Macbeth and Deception

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Macbeth and Deception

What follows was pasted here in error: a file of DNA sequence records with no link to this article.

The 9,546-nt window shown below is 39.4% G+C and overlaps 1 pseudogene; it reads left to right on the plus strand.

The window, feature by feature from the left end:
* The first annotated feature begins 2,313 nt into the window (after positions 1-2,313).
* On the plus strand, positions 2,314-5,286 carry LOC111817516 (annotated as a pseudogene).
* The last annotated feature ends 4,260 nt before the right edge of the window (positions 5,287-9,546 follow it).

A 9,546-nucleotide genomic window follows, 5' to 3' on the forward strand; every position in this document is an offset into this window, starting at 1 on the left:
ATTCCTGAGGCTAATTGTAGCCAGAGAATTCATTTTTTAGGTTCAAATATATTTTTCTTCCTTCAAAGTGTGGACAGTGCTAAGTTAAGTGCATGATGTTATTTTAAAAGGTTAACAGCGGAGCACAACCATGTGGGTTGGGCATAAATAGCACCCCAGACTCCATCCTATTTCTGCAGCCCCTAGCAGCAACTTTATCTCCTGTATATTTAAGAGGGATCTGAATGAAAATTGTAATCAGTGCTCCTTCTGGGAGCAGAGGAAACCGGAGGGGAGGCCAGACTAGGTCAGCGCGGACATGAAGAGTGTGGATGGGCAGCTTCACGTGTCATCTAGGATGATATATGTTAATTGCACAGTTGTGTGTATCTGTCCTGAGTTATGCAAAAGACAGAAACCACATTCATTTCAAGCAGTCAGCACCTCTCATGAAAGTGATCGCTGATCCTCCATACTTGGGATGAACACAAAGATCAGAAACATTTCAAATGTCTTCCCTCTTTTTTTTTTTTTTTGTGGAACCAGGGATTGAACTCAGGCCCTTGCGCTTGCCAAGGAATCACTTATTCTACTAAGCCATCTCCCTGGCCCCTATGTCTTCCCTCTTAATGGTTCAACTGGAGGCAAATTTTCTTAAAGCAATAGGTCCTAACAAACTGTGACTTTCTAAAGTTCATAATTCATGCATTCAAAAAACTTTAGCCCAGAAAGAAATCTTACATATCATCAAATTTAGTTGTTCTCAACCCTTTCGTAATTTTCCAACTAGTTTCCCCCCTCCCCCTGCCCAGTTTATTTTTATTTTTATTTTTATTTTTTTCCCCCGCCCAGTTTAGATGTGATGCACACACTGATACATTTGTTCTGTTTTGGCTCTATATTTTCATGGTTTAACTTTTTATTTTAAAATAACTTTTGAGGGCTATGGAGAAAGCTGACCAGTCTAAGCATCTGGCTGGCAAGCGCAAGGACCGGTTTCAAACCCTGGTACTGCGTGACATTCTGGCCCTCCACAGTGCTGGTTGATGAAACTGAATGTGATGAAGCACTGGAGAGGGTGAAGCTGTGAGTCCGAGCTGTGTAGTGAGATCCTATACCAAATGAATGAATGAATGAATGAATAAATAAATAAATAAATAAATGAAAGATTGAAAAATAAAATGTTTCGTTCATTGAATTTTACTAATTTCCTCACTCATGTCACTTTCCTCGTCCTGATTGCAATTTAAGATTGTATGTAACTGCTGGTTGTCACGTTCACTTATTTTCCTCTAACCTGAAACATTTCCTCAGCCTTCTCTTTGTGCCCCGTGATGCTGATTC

Throughout the first three acts of the play Macbeth by William Shakespeare, the character Macbeth uses deception to his advantage in many ways. Three notable times are when he uses deception to make it easier for him to kill Duncan, aid in framing the guards for Duncan’s murder, and remove suspicion that he killed Banquo. First, he deceives King Duncan by seeming loyal and winning Duncan’s trust. After Macbeth returns from the battle against Norwegians, Duncan praises him, “O worthiest cousin! / The sin of my ingratitude even now / was heavy on me” (I.iv.19). Macbeth continues acting loyal to the king, even though he is considering killing Duncan and taking his throne. Duncan’s trust in Macbeth makes him vulnerable, allowing Macbeth to kill to him with very little difficulty. Second, after Duncan’s murder, Macbeth pretends to be furious at the guards and kills them. He says “O, yet I do repent me of my fury, / That I did kill them” (II.iii.54). He uses this anger as an excuse to kill the guards, whom he and his wife had framed for Duncan’s murder. This prevents others from being able to question the guards. Finally, during the feast, Macbeth toasts to Banquo. He says “I drink to the general joy o’ the whole table, / And to our dear friend Banquo, whom we miss; / Would he were here!” (III.iv.83). He says he misses him and wishes Banquo was at the feast. This makes it seem as if Macbeth had no idea about Banquo’s death, removing suspicion. In conclusion, Macbeth uses deception to his advantage in the first three acts making his goals easier to reach, create excuses and remove suspicion. *Note the page citations are wrong (line numbers are incorrect)
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